The Vegetarian Myth: Food, Justice, and Sustainability

“This was not an easy book to write. For many of you, it won’t be an easy book to read. I know. I was a vegan for almost twenty years. I know the reasons that compelled me to embrace an extreme diet and they are honorable, ennobling even.”
― Lierre Keith, The Vegetarian Myth: Food, Justice, and Sustainability

The Vegetarian Myth by Lierre Keith was first published in 2009 and has been a very controversial book ever since. By writing this review, I do not seek to offend anyone though I do believe that there is something fundamentally wrong with what we eat. And all the people I know who are vegetarians or vegans look exhausted or I can see they feel exhausted so I have long believed that is not the solution. And there is so much more to this book than just it being against vegetarianism. Keith basically questions our whole way of living and that does make it a hard read. Also, often her opinions seemed like they were based on emotions and not on facts. I do understand her, I would be mad too and moreover, it is very hard to find facts when this definitely is not the truth that the food industry wants you to know. Keith criticizes vegetarianism and veganism from 3 different angles: environmental, moral and political, although they do connect a lot in between the book. Let’s start from this. Agriculture is not sustainable. We cannot keep living like this. We cut off forests, dry lakes, ruin the soil to grow anything else. I know we are used to seeing nothing but farms stretching as far as I can see and how s that right?  Even worse, that food does not grow naturally.

“Plants have to eat, too,” I tried to explain. “They need nitrogen, they need minerals. You have to replace what you’re taking out. Your choices are fossil fuels or animal products.”  ― Lierre Keith, The Vegetarian Myth: Food, Justice, and Sustainability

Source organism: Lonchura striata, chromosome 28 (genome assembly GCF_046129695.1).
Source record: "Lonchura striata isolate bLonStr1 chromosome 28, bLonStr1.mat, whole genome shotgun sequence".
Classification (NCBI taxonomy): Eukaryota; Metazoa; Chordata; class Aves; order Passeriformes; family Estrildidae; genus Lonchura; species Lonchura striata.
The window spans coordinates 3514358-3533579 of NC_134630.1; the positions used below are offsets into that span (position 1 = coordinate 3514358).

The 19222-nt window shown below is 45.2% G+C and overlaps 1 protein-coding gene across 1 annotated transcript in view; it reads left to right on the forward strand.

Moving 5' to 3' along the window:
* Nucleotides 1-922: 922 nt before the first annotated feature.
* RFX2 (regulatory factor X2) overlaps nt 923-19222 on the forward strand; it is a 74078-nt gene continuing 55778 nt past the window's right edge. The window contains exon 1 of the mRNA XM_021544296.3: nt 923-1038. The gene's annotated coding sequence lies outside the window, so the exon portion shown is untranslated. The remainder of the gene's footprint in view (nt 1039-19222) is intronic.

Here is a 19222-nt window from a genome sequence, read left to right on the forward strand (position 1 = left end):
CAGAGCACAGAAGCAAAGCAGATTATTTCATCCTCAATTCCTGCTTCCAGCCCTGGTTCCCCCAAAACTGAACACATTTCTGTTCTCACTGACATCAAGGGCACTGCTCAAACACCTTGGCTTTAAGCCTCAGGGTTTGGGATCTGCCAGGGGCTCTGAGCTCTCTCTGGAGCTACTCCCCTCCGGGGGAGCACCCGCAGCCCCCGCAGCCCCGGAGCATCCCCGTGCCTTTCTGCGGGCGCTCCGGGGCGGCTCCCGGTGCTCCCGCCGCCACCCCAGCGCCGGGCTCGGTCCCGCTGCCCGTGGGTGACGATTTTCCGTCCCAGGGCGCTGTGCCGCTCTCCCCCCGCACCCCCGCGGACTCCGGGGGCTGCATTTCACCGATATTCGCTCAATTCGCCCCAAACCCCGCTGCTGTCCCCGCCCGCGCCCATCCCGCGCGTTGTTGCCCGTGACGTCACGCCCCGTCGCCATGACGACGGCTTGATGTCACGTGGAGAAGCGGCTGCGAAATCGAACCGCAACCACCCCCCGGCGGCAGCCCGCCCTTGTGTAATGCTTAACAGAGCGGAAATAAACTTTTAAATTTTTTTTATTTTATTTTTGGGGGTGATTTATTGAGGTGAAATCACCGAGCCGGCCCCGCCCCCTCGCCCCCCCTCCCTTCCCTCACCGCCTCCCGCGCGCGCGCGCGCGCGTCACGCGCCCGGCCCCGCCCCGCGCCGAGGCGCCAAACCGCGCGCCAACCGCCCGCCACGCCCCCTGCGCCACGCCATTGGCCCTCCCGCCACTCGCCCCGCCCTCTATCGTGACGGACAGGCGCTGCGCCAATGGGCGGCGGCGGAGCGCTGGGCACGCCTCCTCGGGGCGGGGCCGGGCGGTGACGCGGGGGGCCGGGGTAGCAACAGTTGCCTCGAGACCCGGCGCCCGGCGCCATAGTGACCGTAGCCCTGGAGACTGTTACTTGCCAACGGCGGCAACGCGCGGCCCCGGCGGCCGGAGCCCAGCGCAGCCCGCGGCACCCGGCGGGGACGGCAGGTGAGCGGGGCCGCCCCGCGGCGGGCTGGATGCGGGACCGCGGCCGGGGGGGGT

There’s more. How is it sustainable with all the pesticides we keep releasing to the nature? How is it sustainable if our population has exploded because of agriculture? Cows for example do not grow on pesticides as you do not need pesticides to grow grass (though unfortunately grass is not always what cows eat).This was a fascinating read, although I have to give it just 4/5 stars because of the stream of consciousness and because from time to time it sounded like a political manifesto which I did not like.

How-To Read The Vegetarian Myth
1. I would love to urge all my vegetarian and vegan friends and readers to read this book and to keep an open mind to it. And this goes also for non-vegetarian friends, read this and think about all the chemicals you put into your body.
2. Writing style is very flowing and sometimes it makes you question whether the author has lost it, however it also makes this seem very sympathetic. Here’s a woman who really cares about the planet and who has listened to her own body.
3. Audible has a great version of this, might be nicer to listen than to read.

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